In your retail-commercial setups, how do you deal with brew temperature changes......... or do you...... if you have coffees that have different recommended/ideal brewing temperatures? This assumes you don't have a multi-group machine with individual temp control. The far end of the scale might be Malabar Gold at 205F and most other blends and SO's on or near 200F. Have any of you purchased smaller second machines?

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Many techs might tell you 200, as that's often an acceptable temp as shown by the barista competitions. I personally would recommend 198-199 before I would recommend 200. But a lot goes into play.

The two simplest solutions would be to use espressos that are much more
a) closer in recommended temp
b) forgiving

If you choose to use something on the extreme end of the scale, you really have to stick with the one espresso and maybe feature that espresso for the week, and then change to another. Otherwise, suggestions on brew temp are just that... they really don't account for dosing, how firm you tamp, pressure settings.. is it 8.7 or 9.2, etc. Taste, and taste some more, and then, taste again. Sometimes you will find that certain espresso are exceptional at various temps because each may highlight a different aspect. This will allow you to often find a shared temp that works great for multiple blends. But some espresso, for better or worse, need the machine to themselves.
John's parameters are good for espresso. It wasn't clear if you were asking about espresso or brewed coffee? 205 is where we have our Bunn thermofresh set at, and generally 199-204 on the Clover when brewing coffee.
Matt's right,

I just think of "Malabar Gold" as espresso and went with that.
Thanks for replying guys. I almost gave up on this topic. And yes, I was talking about espresso. Matt, maybe out of lack of respect for drip brewed, I figured brewed coffee to be one that I wouldn't mess with in a kiosk location. I'd get the best blend, set everything up, and not deviate. But back to espresso. I had a cap from John's Synesso on my recent trip to SLC, so I figured he's OK with this issue. He can set each group differently. I can only guess that the GB5 that Jon has at Bevalo, near you, can be reset quickly and flushed for a quick temp change. I've been working with Malabar for the last three years, and while I like the way it works with the milk, I've always felt orphaned from all the other blends and SO's because my S1 was set so high. Changing the temp becomes a pain, even though it's digital. And on that last trip to Barefoot Santa Clara a couple weeks back, it dawned on me that while everything they serve is great, I realized they were extracting SO's along with their house blends on just one machine. And then it dawned on me.......how do they do it if each blend and SO is more than a degree deviation? They've only got the Nuvo Simoneli? I did call them, and it sounded like they generate some temp control through control flushes. I think we'd all agree that the variables in specialty coffee are not only numerous, many are hard to quantify and monitor. What I'm hearing is that, for HX machines, "dancing around with flushes" is one solution. Unless someone has a secret solution, I have to believe that only with a second machine or individual group temp control can a retail location run two or more SO's or blends that deviate in recommended brew temp from the house blend. Why don't I see more shops with, for instance, a small single group or two group backup?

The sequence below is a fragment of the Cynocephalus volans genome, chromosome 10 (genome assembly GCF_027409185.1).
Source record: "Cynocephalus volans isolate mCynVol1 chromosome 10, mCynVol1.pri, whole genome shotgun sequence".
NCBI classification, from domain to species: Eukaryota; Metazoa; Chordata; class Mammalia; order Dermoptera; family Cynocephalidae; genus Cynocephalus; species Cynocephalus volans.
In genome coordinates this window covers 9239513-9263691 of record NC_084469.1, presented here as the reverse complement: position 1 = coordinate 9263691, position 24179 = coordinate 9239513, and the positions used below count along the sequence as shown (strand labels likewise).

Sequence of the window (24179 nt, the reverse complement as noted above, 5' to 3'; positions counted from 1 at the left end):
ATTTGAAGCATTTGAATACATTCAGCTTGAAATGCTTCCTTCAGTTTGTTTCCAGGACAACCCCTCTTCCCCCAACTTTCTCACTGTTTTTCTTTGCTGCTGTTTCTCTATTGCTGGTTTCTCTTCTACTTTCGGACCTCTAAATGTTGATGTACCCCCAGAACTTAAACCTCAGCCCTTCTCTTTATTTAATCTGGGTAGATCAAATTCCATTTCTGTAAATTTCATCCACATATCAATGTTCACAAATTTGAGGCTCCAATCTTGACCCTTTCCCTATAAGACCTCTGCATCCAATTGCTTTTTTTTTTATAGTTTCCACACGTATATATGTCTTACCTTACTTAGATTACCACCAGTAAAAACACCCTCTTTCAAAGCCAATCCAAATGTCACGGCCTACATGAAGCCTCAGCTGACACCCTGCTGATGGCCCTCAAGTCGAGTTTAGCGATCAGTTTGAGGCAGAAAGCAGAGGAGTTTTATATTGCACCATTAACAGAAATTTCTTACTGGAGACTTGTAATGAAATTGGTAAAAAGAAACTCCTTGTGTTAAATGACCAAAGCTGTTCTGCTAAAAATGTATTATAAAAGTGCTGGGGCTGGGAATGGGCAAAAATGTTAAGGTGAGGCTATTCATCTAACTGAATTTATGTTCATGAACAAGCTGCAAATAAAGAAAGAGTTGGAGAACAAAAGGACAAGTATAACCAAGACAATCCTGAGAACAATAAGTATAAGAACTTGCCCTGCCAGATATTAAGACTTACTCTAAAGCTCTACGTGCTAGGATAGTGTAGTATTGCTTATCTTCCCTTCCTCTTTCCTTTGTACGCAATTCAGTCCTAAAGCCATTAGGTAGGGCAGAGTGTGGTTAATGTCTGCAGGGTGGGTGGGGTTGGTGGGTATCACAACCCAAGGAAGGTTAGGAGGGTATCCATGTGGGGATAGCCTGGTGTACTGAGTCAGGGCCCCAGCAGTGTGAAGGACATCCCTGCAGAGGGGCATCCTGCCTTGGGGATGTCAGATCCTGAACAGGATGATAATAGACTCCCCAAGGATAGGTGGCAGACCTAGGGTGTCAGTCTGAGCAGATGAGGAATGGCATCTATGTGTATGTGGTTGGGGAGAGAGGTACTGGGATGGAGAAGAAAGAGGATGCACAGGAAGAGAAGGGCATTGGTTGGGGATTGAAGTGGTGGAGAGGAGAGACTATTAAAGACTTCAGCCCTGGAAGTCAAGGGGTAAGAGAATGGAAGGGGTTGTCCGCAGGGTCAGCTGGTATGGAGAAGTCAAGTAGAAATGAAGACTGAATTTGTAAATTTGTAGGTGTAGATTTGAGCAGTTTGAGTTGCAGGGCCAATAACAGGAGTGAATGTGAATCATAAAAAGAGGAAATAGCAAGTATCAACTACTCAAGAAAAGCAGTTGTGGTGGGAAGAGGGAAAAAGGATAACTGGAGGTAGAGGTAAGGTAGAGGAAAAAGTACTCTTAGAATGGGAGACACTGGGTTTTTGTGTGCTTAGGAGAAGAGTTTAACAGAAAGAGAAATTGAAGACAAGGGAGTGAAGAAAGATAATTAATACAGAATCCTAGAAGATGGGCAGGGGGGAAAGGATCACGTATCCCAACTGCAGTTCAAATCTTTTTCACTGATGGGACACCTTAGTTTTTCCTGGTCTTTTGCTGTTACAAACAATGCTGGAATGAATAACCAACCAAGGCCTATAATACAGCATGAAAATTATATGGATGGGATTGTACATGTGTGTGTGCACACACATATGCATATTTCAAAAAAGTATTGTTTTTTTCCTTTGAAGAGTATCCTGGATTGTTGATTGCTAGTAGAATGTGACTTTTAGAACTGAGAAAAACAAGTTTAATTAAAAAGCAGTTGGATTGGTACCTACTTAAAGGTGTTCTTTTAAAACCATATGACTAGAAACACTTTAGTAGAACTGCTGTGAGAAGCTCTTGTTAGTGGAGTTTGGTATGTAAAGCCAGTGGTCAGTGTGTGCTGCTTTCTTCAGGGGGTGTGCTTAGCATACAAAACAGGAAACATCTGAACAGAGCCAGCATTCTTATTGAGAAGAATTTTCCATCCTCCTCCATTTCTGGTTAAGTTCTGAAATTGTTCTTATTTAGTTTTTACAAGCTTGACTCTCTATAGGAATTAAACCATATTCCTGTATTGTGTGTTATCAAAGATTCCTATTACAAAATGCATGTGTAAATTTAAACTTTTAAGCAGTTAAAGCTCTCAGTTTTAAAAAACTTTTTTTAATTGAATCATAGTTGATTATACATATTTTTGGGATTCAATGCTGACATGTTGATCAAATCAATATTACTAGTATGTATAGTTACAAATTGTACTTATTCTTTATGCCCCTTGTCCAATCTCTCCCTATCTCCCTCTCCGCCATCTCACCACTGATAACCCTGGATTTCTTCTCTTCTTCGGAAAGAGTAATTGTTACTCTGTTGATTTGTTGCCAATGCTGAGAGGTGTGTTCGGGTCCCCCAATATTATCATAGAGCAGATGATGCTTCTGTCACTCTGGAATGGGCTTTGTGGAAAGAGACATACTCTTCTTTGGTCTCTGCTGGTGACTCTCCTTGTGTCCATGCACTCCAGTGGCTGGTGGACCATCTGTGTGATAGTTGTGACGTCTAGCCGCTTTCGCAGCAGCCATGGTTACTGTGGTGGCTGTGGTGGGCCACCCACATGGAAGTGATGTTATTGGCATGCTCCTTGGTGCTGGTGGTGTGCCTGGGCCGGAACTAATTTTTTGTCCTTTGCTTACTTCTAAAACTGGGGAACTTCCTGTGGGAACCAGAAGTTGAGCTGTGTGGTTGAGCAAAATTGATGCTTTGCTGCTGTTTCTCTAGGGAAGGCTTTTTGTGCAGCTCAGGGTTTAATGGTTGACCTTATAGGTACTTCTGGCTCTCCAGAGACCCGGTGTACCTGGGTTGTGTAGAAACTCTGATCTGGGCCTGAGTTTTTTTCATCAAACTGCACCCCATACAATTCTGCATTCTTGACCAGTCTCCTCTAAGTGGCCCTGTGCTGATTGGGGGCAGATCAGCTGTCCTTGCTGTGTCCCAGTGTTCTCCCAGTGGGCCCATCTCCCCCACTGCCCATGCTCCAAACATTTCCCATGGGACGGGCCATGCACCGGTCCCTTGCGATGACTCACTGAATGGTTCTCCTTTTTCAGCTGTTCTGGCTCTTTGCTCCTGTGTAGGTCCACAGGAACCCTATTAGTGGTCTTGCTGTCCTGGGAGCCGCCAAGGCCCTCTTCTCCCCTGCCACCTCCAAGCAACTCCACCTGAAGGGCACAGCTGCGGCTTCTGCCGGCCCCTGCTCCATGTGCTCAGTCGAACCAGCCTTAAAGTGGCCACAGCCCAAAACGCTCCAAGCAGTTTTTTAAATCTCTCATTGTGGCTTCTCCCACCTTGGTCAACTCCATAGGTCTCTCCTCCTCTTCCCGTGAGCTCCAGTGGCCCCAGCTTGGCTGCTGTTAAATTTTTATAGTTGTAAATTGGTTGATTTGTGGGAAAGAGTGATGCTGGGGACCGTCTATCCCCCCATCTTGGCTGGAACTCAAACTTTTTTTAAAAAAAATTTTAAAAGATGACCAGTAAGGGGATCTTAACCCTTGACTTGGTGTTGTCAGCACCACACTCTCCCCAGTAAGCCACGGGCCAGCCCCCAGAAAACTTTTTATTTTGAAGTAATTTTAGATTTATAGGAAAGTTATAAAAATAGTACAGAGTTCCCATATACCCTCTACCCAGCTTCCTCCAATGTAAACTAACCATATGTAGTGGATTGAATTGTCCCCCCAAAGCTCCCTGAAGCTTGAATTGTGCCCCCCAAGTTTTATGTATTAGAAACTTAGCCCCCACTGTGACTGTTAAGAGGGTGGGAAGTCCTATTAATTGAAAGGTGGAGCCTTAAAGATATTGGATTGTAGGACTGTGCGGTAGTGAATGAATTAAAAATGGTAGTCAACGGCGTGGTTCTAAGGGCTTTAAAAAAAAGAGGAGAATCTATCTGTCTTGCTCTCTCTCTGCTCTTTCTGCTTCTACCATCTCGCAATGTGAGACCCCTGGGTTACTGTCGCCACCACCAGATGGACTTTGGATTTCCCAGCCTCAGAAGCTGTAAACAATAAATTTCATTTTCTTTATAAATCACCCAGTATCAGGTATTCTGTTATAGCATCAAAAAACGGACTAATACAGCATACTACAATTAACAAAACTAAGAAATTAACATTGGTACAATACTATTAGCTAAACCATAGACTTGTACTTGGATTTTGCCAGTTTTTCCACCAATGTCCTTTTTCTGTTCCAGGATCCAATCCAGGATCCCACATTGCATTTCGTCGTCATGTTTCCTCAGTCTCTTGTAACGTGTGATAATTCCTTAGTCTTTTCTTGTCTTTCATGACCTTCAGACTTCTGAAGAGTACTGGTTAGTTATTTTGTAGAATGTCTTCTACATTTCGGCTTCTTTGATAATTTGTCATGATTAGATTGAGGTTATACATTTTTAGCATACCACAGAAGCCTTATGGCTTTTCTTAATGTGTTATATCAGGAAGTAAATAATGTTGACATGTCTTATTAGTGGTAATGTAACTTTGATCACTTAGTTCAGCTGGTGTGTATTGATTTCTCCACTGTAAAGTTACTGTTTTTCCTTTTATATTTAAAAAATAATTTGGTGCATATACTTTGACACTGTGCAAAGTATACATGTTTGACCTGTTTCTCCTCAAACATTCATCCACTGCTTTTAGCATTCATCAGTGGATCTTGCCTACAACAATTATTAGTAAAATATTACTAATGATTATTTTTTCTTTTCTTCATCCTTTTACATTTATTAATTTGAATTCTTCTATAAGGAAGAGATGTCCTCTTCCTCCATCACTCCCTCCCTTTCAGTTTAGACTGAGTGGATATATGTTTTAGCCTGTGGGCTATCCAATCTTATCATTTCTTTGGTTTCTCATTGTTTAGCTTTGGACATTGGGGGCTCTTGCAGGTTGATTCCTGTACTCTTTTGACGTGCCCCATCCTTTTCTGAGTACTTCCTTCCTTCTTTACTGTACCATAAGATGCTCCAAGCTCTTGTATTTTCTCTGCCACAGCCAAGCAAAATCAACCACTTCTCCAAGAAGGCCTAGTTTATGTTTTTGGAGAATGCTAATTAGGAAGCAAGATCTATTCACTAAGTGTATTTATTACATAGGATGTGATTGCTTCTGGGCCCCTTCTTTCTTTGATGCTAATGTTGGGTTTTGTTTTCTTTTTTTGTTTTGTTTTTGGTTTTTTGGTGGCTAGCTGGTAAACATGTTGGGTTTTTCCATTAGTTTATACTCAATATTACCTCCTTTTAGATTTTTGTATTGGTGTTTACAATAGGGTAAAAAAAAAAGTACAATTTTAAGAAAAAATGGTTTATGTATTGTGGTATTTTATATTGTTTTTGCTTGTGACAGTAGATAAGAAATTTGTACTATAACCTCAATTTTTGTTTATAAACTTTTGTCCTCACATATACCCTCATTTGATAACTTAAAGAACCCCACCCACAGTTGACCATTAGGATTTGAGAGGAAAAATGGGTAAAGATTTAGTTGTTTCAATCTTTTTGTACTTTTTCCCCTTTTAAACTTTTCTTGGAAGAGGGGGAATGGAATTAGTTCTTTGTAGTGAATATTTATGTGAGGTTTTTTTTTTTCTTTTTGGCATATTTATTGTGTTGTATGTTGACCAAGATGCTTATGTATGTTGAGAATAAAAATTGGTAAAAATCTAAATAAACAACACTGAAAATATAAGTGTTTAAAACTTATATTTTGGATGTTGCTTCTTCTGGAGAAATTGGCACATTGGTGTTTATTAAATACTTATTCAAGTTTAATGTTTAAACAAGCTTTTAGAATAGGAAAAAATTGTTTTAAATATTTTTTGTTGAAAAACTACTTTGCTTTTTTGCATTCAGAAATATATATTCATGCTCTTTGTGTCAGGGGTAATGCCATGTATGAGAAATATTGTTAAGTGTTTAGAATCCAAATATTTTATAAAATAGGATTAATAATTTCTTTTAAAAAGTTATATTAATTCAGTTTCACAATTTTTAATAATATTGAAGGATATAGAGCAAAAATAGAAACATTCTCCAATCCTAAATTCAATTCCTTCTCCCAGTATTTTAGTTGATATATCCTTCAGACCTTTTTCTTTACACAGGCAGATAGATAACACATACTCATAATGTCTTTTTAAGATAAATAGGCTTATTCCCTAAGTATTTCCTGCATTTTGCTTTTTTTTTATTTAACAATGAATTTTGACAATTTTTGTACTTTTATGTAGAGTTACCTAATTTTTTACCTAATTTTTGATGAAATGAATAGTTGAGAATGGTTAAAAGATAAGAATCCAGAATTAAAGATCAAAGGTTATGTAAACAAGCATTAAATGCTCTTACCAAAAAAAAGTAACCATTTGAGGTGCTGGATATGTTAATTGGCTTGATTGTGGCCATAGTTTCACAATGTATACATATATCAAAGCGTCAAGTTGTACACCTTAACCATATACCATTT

For me, it's price, and space - do not have the capital, or space, for a second machine. Would love one though!

It's probably an easier go with a HX machine rather than a set temp, such as a GB/5 or Linea, because you can flush to a certain approximate temperature (unless you had the HX pretty well mapped out with a Scace). Obviously a Synesso would be far easier. A 4 group Marzocco would be another option as well - seeing as they have the 2 separate brew boilers.

What I have wondered about is a shop having a GS3 specifically for SO shots or what have you - seeing as that has quite the small footprint. Or even a lesser prosumer machine with a PID. That would probably be my first viable option (prosumer), with a new Synesso being a close second, with financial concern overcoming my space issues, at this time.


Al Sterling said: